Death is one of the most commonly represented subjects of art throughout history. From skeletons and skulls to cemetery architecture, there are many traditions in art that aim to demonstrate the beauty of death. One of these traditions comes from Japan, and shows in vivid detail the anatomical process of decomposition of the human body.

This unique tradition called Kusôzu, consists of watercolor paintings that depicts the slow decay of a body, usually female, from the first moment of death to the final stage of bare bones, with all the discoloured and bloated steps in between. Kusôzu was introduced to Japan in the 8th Century and was popular until the 19th century during the Edo period and appeared in various formats, including scrolls and printed books.

 What better way to get out of the mood for love than by staring at a bloating discoloured corpse as it slowly rots in the open air?  

Kusôzu, and its corresponding poetry kusôkanshi, was inspired by Buddhist beliefs that urged followers to meditate on the temporary nature of life and the physical world by focusing on the decomposition of the body after death. Kusôzu was meant to aid the viewer in observing the uncleanliness of the decaying corpse in the human realm (or jindō). One of the main goals of this meditation was to overcome obstacles to enlightenment and to conquer carnal desires, specifically those connected to the sexual appetite. What better way to get out of the mood for love than by staring at a bloating discoloured corpse as it slowly rots in the open air? 

In medieval Japan, before we had the internet, if a monk felt he was being tempted by bodily desires he could go to a cemetery and observe a rotting body. This was because the interment of bodies was not widely practiced in Japan until the late-14th century. This meant it was common for bodies to be exposed to animals and the elements—similar to the tradition of a Tibetan sky burial. This explains how these depictions managed to be so authentic in their anatomical details.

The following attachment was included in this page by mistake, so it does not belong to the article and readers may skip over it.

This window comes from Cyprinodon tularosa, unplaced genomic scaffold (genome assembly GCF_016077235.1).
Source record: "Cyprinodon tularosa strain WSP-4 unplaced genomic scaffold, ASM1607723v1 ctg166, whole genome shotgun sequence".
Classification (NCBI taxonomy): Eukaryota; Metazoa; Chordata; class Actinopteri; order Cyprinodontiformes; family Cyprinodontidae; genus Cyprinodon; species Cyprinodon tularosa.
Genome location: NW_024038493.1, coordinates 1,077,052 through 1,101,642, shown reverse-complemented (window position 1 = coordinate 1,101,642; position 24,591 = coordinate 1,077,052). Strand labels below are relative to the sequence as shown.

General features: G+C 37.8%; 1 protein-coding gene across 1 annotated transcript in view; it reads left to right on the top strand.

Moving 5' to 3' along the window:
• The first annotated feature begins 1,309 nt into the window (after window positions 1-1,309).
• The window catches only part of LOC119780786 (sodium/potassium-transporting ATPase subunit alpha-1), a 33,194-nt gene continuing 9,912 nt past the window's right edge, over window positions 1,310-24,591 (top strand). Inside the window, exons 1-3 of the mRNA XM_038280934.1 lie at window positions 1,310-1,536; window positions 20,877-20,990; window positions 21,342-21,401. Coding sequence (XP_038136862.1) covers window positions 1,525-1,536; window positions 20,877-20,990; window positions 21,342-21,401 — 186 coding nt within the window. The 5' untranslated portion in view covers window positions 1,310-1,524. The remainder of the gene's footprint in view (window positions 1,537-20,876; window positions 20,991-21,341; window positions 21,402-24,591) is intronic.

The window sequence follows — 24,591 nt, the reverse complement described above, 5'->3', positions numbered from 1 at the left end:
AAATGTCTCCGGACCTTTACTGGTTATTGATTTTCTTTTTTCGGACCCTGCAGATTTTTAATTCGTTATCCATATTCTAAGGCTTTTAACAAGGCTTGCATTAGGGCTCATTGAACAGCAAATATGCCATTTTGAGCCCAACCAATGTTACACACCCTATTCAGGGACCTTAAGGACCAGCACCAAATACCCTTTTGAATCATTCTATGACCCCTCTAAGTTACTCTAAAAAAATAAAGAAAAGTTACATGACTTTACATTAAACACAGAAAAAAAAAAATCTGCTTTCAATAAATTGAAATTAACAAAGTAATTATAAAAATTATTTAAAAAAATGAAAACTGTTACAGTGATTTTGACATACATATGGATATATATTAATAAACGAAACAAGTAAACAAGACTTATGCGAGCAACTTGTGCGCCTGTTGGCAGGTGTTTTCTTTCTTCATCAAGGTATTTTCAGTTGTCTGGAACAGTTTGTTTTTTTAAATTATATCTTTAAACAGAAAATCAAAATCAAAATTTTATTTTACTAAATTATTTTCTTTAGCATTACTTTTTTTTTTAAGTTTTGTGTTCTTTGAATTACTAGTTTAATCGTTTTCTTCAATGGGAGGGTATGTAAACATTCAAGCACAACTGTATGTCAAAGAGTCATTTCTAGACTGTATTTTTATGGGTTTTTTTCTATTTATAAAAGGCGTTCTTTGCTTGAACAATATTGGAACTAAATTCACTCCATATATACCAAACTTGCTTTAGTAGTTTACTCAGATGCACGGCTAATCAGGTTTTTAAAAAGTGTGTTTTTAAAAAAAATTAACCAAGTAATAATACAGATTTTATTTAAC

The first mention of the stages of decomposition can be found in China with texts such as the Discourse of Great Wisdom, created in 405, which identified the nine stages of corporeal decay in the same sequence that was later used in Kusôzu art. These stages varied slightly as they were adapted and developed by the Japanese and over the years. The Chinese sequence is as follows: (1) distension (choso); (2) rupture (kaiso); (3) exudation of blood (ketsuzuso); (4) putrefaction (noranso); (5) discoloration and desiccation (seioso); (6) consumption by animals and birds (lanso); (7) dismemberment (sanso); (8) bones (kosso); and (9) parched to dust (shoso).

 Many of these pieces depict a beautiful woman who dies and slowly decays. 

In the late 6th Century, other texts, such as the Discourse on Mahayana Meditation and Contemplation, used the nine stages of decomposition to promote the idea of human impermanence. Here, the focus of contemplation expanded to include the transient nature of human life. By the 8th Century these texts made their way throughout Asia, reaching Japan and eventually evolved into poems, known as kusōkan. The Japanese word kusō translates to ‘nine stages’ or ‘nine thoughts’, and kan translates to ‘contemplation’ or ‘meditation’. Kusōkan means ‘contemplation of the nine stages of a decomposing corpse’ and is the reflection on the repulsiveness of the body. But remember, this was no mere gore porn, the artistic intention was spiritual enlightenment.

Many of these pieces depict a beautiful woman who dies and slowly decays. This has lead to Western interpretations of a connection to erotic art, or shunga that translates into “a picture of spring” that is a euphemism for sex. Blooming flowers are always sexy. The women who die in these pieces are also shown partially or fully nude immediately after death.